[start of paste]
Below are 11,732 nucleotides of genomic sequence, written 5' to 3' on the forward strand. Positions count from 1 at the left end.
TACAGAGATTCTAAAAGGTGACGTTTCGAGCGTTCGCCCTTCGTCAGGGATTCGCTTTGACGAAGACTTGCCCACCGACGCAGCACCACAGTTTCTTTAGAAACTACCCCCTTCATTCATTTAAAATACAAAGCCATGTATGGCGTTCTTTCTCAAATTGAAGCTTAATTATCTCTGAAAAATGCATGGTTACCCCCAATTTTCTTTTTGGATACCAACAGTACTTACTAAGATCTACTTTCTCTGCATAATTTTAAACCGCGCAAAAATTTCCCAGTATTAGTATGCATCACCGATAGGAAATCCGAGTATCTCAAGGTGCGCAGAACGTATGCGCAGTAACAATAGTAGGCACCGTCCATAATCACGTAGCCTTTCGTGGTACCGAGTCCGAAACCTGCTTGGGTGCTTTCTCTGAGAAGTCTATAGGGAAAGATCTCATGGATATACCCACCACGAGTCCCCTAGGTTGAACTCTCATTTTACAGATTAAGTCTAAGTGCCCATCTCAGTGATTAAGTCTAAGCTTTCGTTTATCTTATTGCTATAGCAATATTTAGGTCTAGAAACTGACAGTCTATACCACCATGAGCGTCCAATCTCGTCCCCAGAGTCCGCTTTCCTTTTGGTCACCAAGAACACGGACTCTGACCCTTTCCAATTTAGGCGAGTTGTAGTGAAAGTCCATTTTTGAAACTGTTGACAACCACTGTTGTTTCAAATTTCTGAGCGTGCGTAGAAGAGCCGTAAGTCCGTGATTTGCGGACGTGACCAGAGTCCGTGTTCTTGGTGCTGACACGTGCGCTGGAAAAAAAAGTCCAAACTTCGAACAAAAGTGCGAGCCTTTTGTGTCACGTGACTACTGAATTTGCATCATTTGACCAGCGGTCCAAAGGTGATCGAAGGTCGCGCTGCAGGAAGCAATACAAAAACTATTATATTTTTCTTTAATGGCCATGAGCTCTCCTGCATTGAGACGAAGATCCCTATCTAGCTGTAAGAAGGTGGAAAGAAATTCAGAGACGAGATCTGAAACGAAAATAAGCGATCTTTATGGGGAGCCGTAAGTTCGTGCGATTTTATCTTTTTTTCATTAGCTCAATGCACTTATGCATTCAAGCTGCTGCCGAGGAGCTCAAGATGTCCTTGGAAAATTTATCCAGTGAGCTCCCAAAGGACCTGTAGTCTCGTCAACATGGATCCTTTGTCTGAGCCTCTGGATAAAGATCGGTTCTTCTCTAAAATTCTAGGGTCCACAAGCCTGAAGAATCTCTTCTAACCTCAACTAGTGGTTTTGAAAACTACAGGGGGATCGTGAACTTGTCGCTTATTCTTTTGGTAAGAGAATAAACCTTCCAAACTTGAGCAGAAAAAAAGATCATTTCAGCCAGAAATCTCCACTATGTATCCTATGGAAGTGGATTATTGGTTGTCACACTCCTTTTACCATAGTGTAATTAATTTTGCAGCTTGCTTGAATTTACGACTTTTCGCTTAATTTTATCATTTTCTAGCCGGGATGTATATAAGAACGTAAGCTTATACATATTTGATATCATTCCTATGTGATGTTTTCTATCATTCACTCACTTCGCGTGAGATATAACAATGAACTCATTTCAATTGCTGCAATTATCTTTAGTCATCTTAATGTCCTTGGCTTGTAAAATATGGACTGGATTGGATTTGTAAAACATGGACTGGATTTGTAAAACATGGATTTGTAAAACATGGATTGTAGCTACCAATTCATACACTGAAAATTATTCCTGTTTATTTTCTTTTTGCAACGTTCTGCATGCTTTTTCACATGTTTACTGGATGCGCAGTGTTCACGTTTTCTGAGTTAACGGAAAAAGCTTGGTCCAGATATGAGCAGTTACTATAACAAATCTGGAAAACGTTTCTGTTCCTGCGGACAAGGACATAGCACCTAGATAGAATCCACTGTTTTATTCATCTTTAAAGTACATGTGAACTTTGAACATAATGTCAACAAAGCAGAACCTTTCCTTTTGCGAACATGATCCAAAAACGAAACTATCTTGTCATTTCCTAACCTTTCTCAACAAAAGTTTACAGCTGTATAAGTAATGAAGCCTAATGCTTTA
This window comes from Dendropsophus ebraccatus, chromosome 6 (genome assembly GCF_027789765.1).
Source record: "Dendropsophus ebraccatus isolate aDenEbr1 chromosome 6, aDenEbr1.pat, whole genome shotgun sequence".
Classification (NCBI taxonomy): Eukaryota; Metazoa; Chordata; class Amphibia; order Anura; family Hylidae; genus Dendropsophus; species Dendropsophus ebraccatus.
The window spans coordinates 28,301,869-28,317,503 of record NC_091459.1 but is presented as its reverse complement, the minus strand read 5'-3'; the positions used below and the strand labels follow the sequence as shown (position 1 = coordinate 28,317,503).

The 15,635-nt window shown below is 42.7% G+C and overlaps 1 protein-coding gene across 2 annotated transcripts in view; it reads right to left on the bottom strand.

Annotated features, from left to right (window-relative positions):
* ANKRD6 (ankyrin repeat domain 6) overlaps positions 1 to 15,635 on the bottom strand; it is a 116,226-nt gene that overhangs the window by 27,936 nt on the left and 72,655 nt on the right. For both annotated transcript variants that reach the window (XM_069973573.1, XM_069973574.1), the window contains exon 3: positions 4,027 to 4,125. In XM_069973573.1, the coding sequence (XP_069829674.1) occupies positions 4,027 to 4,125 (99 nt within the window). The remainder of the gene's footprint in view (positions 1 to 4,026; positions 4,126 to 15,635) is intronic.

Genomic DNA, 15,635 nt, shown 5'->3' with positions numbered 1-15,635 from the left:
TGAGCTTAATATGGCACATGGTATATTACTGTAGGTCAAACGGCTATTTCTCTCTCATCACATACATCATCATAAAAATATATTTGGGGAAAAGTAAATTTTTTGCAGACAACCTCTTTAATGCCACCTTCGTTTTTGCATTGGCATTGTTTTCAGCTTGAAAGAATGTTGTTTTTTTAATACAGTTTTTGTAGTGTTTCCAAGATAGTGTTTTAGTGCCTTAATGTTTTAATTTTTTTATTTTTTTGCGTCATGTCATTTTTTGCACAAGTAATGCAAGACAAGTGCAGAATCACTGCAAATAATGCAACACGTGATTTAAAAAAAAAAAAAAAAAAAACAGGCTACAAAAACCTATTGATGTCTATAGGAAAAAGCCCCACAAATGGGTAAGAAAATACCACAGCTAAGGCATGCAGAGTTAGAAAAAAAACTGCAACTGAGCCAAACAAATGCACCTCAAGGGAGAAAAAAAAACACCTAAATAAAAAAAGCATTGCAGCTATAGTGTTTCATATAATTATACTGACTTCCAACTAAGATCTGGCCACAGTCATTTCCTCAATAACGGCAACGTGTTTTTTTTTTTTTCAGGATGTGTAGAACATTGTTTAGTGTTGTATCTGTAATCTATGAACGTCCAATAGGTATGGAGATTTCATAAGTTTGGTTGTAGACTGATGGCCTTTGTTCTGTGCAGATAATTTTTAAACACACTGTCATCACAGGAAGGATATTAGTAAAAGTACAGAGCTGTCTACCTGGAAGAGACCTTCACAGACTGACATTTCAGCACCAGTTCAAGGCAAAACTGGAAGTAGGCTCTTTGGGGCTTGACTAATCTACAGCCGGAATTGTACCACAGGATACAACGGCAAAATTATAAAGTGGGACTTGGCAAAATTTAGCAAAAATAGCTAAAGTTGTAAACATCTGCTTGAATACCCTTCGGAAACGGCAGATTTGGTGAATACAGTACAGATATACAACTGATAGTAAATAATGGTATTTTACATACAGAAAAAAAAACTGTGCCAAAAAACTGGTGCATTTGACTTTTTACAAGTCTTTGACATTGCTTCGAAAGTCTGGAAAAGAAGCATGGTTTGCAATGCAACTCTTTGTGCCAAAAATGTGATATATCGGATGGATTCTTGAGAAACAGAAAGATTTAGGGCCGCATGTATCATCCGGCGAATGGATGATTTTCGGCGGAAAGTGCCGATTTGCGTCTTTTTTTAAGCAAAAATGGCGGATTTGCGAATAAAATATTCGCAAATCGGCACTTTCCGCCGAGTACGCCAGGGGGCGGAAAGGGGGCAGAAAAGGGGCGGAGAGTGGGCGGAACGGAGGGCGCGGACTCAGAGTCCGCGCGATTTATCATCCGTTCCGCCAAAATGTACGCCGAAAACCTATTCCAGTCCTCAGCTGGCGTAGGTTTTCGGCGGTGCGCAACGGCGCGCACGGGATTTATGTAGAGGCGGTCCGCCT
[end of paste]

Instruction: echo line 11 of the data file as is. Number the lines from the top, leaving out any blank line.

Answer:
TGAGCTTAATATGGCACATGGTATATTACTGTAGGTCAAACGGCTATTTCTCTCTCATCACATACATCATCATAAAAATATATTTGGGGAAAAGTAAATTTTTTGCAGACAACCTCTTTAATGCCACCTTCGTTTTTGCATTGGCATTGTTTTCAGCTTGAAAGAATGTTGTTTTTTTAATACAGTTTTTGTAGTGTTTCCAAGATAGTGTTTTAGTGCCTTAATGTTTTAATTTTTTTATTTTTTTGCGTCATGTCATTTTTTGCACAAGTAATGCAAGACAAGTGCAGAATCACTGCAAATAATGCAACACGTGATTTAAAAAAAAAAAAAAAAAAAACAGGCTACAAAAACCTATTGATGTCTATAGGAAAAAGCCCCACAAATGGGTAAGAAAATACCACAGCTAAGGCATGCAGAGTTAGAAAAAAAACTGCAACTGAGCCAAACAAATGCACCTCAAGGGAGAAAAAAAAACACCTAAATAAAAAAAGCATTGCAGCTATAGTGTTTCATATAATTATACTGACTTCCAACTAAGATCTGGCCACAGTCATTTCCTCAATAACGGCAACGTGTTTTTTTTTTTTTCAGGATGTGTAGAACATTGTTTAGTGTTGTATCTGTAATCTATGAACGTCCAATAGGTATGGAGATTTCATAAGTTTGGTTGTAGACTGATGGCCTTTGTTCTGTGCAGATAATTTTTAAACACACTGTCATCACAGGAAGGATATTAGTAAAAGTACAGAGCTGTCTACCTGGAAGAGACCTTCACAGACTGACATTTCAGCACCAGTTCAAGGCAAAACTGGAAGTAGGCTCTTTGGGGCTTGACTAATCTACAGCCGGAATTGTACCACAGGATACAACGGCAAAATTATAAAGTGGGACTTGGCAAAATTTAGCAAAAATAGCTAAAGTTGTAAACATCTGCTTGAATACCCTTCGGAAACGGCAGATTTGGTGAATACAGTACAGATATACAACTGATAGTAAATAATGGTATTTTACATACAGAAAAAAAAACTGTGCCAAAAAACTGGTGCATTTGACTTTTTACAAGTCTTTGACATTGCTTCGAAAGTCTGGAAAAGAAGCATGGTTTGCAATGCAACTCTTTGTGCCAAAAATGTGATATATCGGATGGATTCTTGAGAAACAGAAAGATTTAGGGCCGCATGTATCATCCGGCGAATGGATGATTTTCGGCGGAAAGTGCCGATTTGCGTCTTTTTTTAAGCAAAAATGGCGGATTTGCGAATAAAATATTCGCAAATCGGCACTTTCCGCCGAGTACGCCAGGGGGCGGAAAGGGGGCAGAAAAGGGGCGGAGAGTGGGCGGAACGGAGGGCGCGGACTCAGAGTCCGCGCGATTTATCATCCGTTCCGCCAAAATGTACGCCGAAAACCTATTCCAGTCCTCAGCTGGCGTAGGTTTTCGGCGGTGCGCAACGGCGCGCACGGGATTTATGTAGAGGCGGTCCGCCT